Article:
I love this quote from Alan Alda: “Be brave enough to live creatively.” It reminds me that creativity can’t be cultivated without help from courage. It’s one of the reasons I chose the word “Brave” as my word for 2016.
Everyone needs to find the courage to be creative. For some, bravery means sitting down in front of their creative work and allowing the process to start. For others, bravery means putting their work out into the world.
For me, bravery means allowing other people to be creative around me.
I have a flip side to my creativity; I am also a natural controller. (At one point I considered naming this blog/book “The Creative Perfectionist.”) It’s hard for me to let go of control and allow others to work their magic. But I’ve learned to push myself in that direction, because whenever I do, great things happen.
For example: my haircut.
I have very short hair, and I love it. Other people tell me all the time that they love my haircut, too. I feel bad even saying “thank you,” because it’s entirely the work and vision of my hairstylist, Devon. I’m always blurting out, “Go see Devon! Here’s the salon she works at!”
I came to Devon at the age of 32 with a super-thick mane of shoulder-length hair. I had never been able to successfully style that hair. It was uncontrollable, frizzy, and so thick that I needed three ponytail holders just to make one ponytail. For the previous several years, I had taken to just throwing it up in a bun every single morning, wanting it out of my face. I realized that if I was doing the same thing with my hair every day, I might as well cut it short. But of course, I was afraid. Most women are taught that long hair is their key to beauty and femininity, and I didn’t know if I could willingly relinquish mine. I looked at photos of short-haired women on Pinterest for months before I finally worked up the nerve.
Creative Bravery, Part 1: The day I met Devon was the day I chopped it all off. It was a risky move, but I wanted someone new and young, so I asked someone I knew who had a great short haircut, and I made an appointment at that salon. When I first made the appointment I didn’t even know if Devon was male or female. Luckily, when I met her I connected with her right away. We talked about our little boys; her son is just 10 months younger than mine. Also, she has gorgeous hair (though hers was long) so I felt confident that she could make my hair gorgeous too.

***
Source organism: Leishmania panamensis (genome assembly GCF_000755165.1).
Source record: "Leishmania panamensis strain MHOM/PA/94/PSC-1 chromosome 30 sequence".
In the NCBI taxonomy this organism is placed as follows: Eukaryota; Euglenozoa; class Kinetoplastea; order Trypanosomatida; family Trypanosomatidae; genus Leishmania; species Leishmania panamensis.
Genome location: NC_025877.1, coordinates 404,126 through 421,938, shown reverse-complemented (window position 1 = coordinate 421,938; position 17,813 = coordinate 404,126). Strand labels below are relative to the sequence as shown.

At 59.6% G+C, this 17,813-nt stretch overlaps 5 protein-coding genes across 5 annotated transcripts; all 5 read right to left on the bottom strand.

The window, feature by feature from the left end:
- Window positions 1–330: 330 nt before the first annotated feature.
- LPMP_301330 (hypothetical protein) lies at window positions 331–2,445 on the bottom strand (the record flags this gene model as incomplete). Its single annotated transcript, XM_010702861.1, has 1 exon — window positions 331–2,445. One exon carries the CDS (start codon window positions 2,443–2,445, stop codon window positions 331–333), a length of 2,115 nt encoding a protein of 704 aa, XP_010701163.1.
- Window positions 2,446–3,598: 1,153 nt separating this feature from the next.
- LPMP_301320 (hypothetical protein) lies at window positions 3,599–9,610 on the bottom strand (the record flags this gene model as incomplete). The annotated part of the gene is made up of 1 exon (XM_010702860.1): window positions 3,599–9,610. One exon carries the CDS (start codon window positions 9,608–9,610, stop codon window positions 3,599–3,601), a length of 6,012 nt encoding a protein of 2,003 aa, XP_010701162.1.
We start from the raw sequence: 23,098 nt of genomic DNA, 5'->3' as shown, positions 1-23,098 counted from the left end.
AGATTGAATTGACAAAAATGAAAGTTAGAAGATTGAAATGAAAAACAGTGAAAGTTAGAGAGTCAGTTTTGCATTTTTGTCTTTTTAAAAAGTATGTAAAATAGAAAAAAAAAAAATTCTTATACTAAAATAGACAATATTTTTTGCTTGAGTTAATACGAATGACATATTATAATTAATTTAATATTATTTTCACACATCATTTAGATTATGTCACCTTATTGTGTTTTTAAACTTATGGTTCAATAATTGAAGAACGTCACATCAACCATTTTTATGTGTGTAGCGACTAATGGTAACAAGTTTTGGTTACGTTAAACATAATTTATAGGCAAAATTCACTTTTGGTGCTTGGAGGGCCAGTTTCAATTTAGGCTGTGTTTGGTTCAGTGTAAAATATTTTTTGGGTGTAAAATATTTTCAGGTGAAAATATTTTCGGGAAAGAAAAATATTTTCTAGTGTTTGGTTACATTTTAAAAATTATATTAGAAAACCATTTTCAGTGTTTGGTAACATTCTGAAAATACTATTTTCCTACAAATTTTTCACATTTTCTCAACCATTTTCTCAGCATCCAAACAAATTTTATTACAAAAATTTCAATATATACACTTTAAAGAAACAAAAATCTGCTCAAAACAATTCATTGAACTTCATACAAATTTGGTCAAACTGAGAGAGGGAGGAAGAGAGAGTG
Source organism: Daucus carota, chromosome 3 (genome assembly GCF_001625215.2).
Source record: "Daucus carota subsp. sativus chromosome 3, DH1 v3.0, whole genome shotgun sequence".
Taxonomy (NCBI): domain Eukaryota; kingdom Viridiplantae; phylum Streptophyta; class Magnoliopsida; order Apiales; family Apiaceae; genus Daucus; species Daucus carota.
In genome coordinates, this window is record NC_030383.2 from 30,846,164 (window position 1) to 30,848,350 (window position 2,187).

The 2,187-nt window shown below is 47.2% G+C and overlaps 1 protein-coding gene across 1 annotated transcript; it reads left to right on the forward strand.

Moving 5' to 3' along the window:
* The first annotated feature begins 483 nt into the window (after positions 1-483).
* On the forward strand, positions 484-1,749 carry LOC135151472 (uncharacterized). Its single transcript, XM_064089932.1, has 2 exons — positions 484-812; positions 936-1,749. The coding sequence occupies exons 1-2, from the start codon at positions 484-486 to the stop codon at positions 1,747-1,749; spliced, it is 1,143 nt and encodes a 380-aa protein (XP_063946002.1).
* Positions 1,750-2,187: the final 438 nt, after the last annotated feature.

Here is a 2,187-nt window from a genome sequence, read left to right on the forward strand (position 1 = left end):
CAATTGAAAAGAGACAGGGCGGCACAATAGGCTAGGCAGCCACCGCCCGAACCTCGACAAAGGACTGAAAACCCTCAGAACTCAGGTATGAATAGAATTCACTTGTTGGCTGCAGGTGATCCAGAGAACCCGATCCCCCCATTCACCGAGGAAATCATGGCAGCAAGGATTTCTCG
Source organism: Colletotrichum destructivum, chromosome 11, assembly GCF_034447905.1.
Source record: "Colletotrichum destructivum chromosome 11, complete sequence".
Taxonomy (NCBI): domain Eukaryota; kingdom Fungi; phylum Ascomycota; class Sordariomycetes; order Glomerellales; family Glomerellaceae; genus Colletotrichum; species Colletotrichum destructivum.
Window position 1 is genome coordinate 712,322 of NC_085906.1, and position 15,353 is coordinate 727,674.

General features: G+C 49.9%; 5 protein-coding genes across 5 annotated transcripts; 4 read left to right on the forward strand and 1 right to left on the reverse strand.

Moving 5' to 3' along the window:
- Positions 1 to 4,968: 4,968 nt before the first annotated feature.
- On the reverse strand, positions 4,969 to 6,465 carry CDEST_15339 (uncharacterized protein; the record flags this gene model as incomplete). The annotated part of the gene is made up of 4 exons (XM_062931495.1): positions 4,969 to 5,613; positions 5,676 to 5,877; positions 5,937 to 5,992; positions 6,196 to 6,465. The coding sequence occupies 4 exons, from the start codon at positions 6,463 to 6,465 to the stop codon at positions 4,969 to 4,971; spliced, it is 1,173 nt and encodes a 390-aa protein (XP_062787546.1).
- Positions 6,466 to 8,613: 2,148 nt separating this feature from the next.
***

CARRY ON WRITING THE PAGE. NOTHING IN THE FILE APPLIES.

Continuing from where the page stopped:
Creative Bravery, Part 2: I sat in the chair. She asked me if I was ready. I held up my picture of Emma Watson with her short ‘do, hands trembling. “Yes,” I said. “I’m ready.”
Creative Bravery, Part 3: I watched as Devon chopped off a lot of hair. She warned me not to get concerned with the results until the end. She said there would be a stage when it looked horrendous. She was right. But I took a deep breath and summoned bravery and trust. And then something magical happened in the last few minutes. The hair took shape. My face took shape. I looked like me, but more me than I’d ever looked before. I LOVED it.
Creative Bravery, Part 4: I went home and showed off my new hairstyle to my family. They all liked it, but even if they hadn’t, I wouldn’t have cared. I loved it for myself. I started experimenting with clothes and wearing eyeliner. I changed my style. I looked more modern, more sophisticated in everything I put on. Far from making me less womanly, the short hair made me look lithe and energetic; it highlighted my curves in a positive way. I appreciated my body and my face more. I started eating healthy not to lose weight, but just because I liked to feed my body good things. I lost ten pounds over the course of that year.
Creative Bravery, Part 5: I went back to Devon, I put myself in her creative hands, and every time she made the hair shorter and more stylish, until it reached the cut I have now (seen in my headshot).
This haircut has changed my life, and it would never have happened if I’d allowed my controlling side to keep tabs on Devon or try to control her process. She had a vision, and over the course of several haircuts, I let go more and more to allow that vision to emerge.
Be brave. Allow others to be creative around you, and admire the results.